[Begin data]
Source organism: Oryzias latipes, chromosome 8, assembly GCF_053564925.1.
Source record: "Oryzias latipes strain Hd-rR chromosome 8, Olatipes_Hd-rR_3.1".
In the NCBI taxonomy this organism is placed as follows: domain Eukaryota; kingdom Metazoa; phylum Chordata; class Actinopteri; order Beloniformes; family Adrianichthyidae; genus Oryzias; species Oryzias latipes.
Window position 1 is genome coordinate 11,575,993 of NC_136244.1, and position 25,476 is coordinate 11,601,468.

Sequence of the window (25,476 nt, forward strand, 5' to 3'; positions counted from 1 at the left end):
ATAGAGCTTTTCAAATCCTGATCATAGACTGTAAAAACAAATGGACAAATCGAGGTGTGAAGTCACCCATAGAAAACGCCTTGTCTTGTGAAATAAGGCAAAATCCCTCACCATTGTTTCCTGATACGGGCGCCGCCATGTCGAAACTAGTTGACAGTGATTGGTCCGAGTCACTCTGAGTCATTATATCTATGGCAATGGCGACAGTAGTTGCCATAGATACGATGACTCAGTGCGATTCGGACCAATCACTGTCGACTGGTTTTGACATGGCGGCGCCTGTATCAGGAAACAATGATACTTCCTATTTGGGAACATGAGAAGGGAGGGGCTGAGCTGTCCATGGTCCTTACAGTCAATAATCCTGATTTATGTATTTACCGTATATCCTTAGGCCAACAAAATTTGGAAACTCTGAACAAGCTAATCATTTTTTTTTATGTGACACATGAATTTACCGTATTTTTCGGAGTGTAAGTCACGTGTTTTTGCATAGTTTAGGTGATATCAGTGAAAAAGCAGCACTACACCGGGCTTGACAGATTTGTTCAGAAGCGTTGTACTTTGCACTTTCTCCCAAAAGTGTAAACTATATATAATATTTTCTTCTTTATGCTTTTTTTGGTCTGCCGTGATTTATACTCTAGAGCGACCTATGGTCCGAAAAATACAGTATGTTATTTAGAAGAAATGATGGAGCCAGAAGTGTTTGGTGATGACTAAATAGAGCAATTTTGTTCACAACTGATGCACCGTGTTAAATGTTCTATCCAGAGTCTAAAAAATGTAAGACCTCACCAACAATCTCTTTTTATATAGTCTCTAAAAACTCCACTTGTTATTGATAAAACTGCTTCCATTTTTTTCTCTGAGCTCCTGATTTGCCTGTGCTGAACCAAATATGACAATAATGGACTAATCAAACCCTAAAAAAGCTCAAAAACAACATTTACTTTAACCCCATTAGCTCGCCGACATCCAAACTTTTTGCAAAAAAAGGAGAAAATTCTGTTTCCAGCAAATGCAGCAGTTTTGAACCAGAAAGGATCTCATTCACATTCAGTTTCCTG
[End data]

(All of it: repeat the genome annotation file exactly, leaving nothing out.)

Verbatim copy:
Source organism: Oryzias latipes, chromosome 8, assembly GCF_053564925.1.
Source record: "Oryzias latipes strain Hd-rR chromosome 8, Olatipes_Hd-rR_3.1".
In the NCBI taxonomy this organism is placed as follows: domain Eukaryota; kingdom Metazoa; phylum Chordata; class Actinopteri; order Beloniformes; family Adrianichthyidae; genus Oryzias; species Oryzias latipes.
Window position 1 is genome coordinate 11,575,993 of NC_136244.1, and position 25,476 is coordinate 11,601,468.

Sequence of the window (25,476 nt, forward strand, 5' to 3'; positions counted from 1 at the left end):
ATAGAGCTTTTCAAATCCTGATCATAGACTGTAAAAACAAATGGACAAATCGAGGTGTGAAGTCACCCATAGAAAACGCCTTGTCTTGTGAAATAAGGCAAAATCCCTCACCATTGTTTCCTGATACGGGCGCCGCCATGTCGAAACTAGTTGACAGTGATTGGTCCGAGTCACTCTGAGTCATTATATCTATGGCAATGGCGACAGTAGTTGCCATAGATACGATGACTCAGTGCGATTCGGACCAATCACTGTCGACTGGTTTTGACATGGCGGCGCCTGTATCAGGAAACAATGATACTTCCTATTTGGGAACATGAGAAGGGAGGGGCTGAGCTGTCCATGGTCCTTACAGTCAATAATCCTGATTTATGTATTTACCGTATATCCTTAGGCCAACAAAATTTGGAAACTCTGAACAAGCTAATCATTTTTTTTTATGTGACACATGAATTTACCGTATTTTTCGGAGTGTAAGTCACGTGTTTTTGCATAGTTTAGGTGATATCAGTGAAAAAGCAGCACTACACCGGGCTTGACAGATTTGTTCAGAAGCGTTGTACTTTGCACTTTCTCCCAAAAGTGTAAACTATATATAATATTTTCTTCTTTATGCTTTTTTTGGTCTGCCGTGATTTATACTCTAGAGCGACCTATGGTCCGAAAAATACAGTATGTTATTTAGAAGAAATGATGGAGCCAGAAGTGTTTGGTGATGACTAAATAGAGCAATTTTGTTCACAACTGATGCACCGTGTTAAATGTTCTATCCAGAGTCTAAAAAATGTAAGACCTCACCAACAATCTCTTTTTATATAGTCTCTAAAAACTCCACTTGTTATTGATAAAACTGCTTCCATTTTTTTCTCTGAGCTCCTGATTTGCCTGTGCTGAACCAAATATGACAATAATGGACTAATCAAACCCTAAAAAAGCTCAAAAACAACATTTACTTTAACCCCATTAGCTCGCCGACATCCAAACTTTTTGCAAAAAAAGGAGAAAATTCTGTTTCCAGCAAATGCAGCAGTTTTGAACCAGAAAGGATCTCATTCACATTCAGTTTCCTG